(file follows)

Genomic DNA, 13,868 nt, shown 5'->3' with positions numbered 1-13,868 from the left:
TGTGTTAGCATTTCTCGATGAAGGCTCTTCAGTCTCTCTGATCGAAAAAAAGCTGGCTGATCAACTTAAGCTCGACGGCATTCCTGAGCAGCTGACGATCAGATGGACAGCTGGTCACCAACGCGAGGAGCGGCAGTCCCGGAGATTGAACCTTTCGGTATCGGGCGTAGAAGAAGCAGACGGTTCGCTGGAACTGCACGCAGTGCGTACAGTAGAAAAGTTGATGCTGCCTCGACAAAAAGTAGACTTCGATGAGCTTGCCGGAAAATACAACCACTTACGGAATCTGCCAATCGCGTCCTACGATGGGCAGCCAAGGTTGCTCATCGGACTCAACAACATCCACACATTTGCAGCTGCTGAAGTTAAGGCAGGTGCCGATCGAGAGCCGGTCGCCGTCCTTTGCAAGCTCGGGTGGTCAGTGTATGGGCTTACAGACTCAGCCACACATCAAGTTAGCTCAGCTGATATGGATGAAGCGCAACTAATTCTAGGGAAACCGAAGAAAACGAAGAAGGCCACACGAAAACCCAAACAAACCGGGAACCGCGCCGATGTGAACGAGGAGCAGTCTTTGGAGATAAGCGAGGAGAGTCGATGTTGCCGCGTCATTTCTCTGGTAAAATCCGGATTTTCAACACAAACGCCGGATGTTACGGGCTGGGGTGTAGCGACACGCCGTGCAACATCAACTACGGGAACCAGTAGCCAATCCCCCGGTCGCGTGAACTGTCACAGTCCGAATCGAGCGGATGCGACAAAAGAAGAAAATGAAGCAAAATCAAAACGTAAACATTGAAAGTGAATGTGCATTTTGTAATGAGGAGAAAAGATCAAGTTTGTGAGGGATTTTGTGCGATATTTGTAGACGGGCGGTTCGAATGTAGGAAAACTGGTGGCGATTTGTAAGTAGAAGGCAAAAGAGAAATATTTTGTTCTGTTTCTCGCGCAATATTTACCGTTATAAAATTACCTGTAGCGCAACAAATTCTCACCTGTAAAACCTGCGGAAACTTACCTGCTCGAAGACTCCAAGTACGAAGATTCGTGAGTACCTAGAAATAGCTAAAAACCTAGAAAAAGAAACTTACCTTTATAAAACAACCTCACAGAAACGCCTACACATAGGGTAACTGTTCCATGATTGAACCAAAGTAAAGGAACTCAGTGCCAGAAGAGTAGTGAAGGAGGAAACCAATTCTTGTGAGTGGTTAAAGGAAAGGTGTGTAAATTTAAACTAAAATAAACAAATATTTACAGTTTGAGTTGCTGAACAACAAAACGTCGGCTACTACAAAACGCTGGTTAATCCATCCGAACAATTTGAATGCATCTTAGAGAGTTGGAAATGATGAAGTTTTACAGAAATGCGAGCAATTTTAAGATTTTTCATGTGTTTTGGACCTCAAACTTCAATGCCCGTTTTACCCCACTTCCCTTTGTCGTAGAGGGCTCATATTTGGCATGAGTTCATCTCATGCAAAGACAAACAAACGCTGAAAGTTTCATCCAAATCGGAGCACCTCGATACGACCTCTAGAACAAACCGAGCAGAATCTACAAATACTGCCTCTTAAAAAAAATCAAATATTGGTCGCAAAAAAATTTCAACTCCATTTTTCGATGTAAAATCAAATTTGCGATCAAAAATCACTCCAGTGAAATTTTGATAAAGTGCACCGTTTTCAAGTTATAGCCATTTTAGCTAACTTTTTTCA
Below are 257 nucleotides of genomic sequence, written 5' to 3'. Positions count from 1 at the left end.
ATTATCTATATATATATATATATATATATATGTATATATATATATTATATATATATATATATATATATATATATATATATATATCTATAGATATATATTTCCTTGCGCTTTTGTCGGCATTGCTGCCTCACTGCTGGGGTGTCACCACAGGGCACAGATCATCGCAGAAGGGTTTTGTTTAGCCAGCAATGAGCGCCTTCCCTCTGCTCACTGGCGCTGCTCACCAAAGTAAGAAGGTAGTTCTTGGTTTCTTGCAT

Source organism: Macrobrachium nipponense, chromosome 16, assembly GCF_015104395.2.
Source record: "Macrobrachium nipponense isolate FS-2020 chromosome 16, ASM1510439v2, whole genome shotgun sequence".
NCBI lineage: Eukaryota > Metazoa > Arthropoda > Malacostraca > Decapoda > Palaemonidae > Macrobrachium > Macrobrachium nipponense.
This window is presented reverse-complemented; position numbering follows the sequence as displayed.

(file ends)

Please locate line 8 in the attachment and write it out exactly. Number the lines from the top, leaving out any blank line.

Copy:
This window is presented reverse-complemented; position numbering follows the sequence as displayed.